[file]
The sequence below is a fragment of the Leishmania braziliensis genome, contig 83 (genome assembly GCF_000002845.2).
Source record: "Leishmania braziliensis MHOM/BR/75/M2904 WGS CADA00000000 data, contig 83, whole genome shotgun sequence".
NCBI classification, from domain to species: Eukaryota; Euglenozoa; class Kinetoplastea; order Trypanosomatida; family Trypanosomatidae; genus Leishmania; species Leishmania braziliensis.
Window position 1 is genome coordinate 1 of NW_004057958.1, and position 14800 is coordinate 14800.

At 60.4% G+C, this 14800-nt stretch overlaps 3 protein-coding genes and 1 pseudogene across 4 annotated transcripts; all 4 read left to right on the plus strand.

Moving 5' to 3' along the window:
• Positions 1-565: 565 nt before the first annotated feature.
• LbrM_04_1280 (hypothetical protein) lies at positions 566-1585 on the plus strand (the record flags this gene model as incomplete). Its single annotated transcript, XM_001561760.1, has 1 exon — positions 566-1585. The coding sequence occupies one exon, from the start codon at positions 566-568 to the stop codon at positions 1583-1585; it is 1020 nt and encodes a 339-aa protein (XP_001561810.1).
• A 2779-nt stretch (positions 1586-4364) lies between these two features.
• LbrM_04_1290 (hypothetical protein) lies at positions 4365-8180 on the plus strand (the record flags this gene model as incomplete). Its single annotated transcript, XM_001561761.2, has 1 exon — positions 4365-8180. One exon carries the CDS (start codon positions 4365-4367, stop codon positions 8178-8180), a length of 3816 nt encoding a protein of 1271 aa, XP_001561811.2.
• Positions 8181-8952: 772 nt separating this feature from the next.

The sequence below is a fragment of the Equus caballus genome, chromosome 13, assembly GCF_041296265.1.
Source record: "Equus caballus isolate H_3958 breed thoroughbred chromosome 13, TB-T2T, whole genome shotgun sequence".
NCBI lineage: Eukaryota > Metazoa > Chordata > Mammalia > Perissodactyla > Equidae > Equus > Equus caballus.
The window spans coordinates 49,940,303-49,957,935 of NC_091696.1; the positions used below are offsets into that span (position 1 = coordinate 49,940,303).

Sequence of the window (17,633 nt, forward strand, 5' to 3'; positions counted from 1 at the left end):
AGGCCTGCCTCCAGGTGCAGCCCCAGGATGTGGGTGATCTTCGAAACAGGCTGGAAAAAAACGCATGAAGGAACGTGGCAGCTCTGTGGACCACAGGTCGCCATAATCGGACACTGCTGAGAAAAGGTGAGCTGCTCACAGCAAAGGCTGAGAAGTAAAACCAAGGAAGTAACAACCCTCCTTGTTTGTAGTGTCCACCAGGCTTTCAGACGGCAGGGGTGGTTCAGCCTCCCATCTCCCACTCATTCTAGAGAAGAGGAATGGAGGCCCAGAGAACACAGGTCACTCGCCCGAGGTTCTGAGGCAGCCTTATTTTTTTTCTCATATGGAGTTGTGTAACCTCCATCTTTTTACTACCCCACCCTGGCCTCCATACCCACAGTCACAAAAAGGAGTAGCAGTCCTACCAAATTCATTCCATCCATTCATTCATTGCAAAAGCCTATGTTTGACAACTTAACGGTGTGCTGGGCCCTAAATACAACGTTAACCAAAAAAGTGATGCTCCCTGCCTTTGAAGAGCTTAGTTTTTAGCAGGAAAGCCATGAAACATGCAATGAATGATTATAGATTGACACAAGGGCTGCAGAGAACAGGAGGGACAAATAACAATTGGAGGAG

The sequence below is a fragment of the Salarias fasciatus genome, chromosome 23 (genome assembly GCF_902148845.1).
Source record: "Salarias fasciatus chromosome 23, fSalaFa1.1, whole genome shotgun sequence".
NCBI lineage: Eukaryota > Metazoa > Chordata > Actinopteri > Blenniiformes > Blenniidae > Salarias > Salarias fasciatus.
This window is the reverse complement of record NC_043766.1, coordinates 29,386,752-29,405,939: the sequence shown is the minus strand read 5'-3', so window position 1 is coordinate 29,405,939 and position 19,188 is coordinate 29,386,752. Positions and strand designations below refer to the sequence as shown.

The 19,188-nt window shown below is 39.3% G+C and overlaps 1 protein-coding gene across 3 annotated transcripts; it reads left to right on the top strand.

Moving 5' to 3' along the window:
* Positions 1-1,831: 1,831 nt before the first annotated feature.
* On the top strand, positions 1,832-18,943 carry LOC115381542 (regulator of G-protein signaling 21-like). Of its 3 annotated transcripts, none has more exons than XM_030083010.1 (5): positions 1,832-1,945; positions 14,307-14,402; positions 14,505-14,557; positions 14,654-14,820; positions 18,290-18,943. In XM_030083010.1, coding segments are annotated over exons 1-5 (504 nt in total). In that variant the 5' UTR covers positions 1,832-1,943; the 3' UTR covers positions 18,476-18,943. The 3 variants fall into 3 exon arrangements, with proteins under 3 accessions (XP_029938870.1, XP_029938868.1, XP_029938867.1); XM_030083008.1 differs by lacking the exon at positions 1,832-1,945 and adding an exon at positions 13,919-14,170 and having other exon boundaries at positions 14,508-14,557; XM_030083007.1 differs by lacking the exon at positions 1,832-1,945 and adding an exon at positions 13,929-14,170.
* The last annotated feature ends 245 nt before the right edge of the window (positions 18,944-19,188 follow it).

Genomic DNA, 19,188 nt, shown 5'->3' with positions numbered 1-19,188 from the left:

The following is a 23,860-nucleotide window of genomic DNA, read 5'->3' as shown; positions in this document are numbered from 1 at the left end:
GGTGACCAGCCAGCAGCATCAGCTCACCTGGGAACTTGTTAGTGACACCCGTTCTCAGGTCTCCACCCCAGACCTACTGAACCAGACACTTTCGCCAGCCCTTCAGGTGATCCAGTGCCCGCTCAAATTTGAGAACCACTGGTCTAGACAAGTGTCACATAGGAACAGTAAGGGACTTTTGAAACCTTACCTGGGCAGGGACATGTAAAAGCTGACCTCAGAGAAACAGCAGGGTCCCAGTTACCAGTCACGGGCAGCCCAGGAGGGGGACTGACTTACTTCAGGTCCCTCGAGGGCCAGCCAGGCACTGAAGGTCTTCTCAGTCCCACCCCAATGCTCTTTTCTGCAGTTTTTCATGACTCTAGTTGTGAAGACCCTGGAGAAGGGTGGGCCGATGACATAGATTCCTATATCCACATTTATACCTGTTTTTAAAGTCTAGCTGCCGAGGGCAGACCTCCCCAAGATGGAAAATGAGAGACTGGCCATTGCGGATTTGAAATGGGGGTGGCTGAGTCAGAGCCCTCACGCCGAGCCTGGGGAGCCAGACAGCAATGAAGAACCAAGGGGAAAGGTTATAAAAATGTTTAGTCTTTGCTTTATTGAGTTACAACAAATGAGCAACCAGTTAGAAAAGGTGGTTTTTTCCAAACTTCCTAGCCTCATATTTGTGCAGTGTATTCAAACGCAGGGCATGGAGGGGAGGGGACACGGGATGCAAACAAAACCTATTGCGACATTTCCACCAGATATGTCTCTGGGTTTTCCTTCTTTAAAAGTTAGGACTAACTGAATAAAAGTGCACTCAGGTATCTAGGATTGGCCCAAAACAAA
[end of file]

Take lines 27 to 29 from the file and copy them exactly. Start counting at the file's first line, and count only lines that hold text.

Genomic DNA, 19,188 nt, shown 5'->3' with positions numbered 1-19,188 from the left:

The following is a 23,860-nucleotide window of genomic DNA, read 5'->3' as shown; positions in this document are numbered from 1 at the left end:
GGTGACCAGCCAGCAGCATCAGCTCACCTGGGAACTTGTTAGTGACACCCGTTCTCAGGTCTCCACCCCAGACCTACTGAACCAGACACTTTCGCCAGCCCTTCAGGTGATCCAGTGCCCGCTCAAATTTGAGAACCACTGGTCTAGACAAGTGTCACATAGGAACAGTAAGGGACTTTTGAAACCTTACCTGGGCAGGGACATGTAAAAGCTGACCTCAGAGAAACAGCAGGGTCCCAGTTACCAGTCACGGGCAGCCCAGGAGGGGGACTGACTTACTTCAGGTCCCTCGAGGGCCAGCCAGGCACTGAAGGTCTTCTCAGTCCCACCCCAATGCTCTTTTCTGCAGTTTTTCATGACTCTAGTTGTGAAGACCCTGGAGAAGGGTGGGCCGATGACATAGATTCCTATATCCACATTTATACCTGTTTTTAAAGTCTAGCTGCCGAGGGCAGACCTCCCCAAGATGGAAAATGAGAGACTGGCCATTGCGGATTTGAAATGGGGGTGGCTGAGTCAGAGCCCTCACGCCGAGCCTGGGGAGCCAGACAGCAATGAAGAACCAAGGGGAAAGGTTATAAAAATGTTTAGTCTTTGCTTTATTGAGTTACAACAAATGAGCAACCAGTTAGAAAAGGTGGTTTTTTCCAAACTTCCTAGCCTCATATTTGTGCAGTGTATTCAAACGCAGGGCATGGAGGGGAGGGGACACGGGATGCAAACAAAACCTATTGCGACATTTCCACCAGATATGTCTCTGGGTTTTCCTTCTTTAAAAGTTAGGACTAACTGAATAAAAGTGCACTCAGGTATCTAGGATTGGCCCAAAACAAA